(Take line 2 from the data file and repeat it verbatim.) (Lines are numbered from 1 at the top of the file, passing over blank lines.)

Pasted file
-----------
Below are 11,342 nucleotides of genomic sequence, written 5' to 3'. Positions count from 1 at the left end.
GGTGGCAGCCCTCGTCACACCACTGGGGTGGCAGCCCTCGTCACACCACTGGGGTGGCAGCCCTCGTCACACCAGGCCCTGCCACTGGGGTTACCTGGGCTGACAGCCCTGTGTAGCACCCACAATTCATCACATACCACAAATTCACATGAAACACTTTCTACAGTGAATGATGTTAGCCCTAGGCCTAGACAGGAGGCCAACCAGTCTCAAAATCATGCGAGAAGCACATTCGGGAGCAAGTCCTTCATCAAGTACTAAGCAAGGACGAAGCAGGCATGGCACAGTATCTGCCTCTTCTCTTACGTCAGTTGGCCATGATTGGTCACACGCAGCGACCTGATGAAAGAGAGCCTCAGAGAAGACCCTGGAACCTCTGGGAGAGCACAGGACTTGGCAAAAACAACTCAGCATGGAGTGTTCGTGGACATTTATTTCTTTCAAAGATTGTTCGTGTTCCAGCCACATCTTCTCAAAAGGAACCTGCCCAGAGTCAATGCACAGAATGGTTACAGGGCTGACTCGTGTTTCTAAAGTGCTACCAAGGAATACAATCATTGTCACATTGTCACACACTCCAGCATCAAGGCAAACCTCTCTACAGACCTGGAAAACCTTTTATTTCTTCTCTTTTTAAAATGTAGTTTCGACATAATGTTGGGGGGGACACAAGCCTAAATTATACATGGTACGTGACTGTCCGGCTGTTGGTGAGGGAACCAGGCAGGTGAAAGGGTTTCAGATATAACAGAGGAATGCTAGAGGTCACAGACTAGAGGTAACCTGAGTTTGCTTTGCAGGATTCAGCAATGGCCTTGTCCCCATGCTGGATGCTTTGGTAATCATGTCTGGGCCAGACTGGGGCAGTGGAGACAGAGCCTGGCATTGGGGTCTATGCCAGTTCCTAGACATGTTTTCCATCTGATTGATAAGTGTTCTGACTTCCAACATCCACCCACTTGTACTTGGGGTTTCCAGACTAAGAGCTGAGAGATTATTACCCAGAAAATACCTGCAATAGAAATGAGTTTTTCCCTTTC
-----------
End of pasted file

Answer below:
GGTGGCAGCCCTCGTCACACCACTGGGGTGGCAGCCCTCGTCACACCACTGGGGTGGCAGCCCTCGTCACACCAGGCCCTGCCACTGGGGTTACCTGGGCTGACAGCCCTGTGTAGCACCCACAATTCATCACATACCACAAATTCACATGAAACACTTTCTACAGTGAATGATGTTAGCCCTAGGCCTAGACAGGAGGCCAACCAGTCTCAAAATCATGCGAGAAGCACATTCGGGAGCAAGTCCTTCATCAAGTACTAAGCAAGGACGAAGCAGGCATGGCACAGTATCTGCCTCTTCTCTTACGTCAGTTGGCCATGATTGGTCACACGCAGCGACCTGATGAAAGAGAGCCTCAGAGAAGACCCTGGAACCTCTGGGAGAGCACAGGACTTGGCAAAAACAACTCAGCATGGAGTGTTCGTGGACATTTATTTCTTTCAAAGATTGTTCGTGTTCCAGCCACATCTTCTCAAAAGGAACCTGCCCAGAGTCAATGCACAGAATGGTTACAGGGCTGACTCGTGTTTCTAAAGTGCTACCAAGGAATACAATCATTGTCACATTGTCACACACTCCAGCATCAAGGCAAACCTCTCTACAGACCTGGAAAACCTTTTATTTCTTCTCTTTTTAAAATGTAGTTTCGACATAATGTTGGGGGGGACACAAGCCTAAATTATACATGGTACGTGACTGTCCGGCTGTTGGTGAGGGAACCAGGCAGGTGAAAGGGTTTCAGATATAACAGAGGAATGCTAGAGGTCACAGACTAGAGGTAACCTGAGTTTGCTTTGCAGGATTCAGCAATGGCCTTGTCCCCATGCTGGATGCTTTGGTAATCATGTCTGGGCCAGACTGGGGCAGTGGAGACAGAGCCTGGCATTGGGGTCTATGCCAGTTCCTAGACATGTTTTCCATCTGATTGATAAGTGTTCTGACTTCCAACATCCACCCACTTGTACTTGGGGTTTCCAGACTAAGAGCTGAGAGATTATTACCCAGAAAATACCTGCAATAGAAATGAGTTTTTCCCTTTC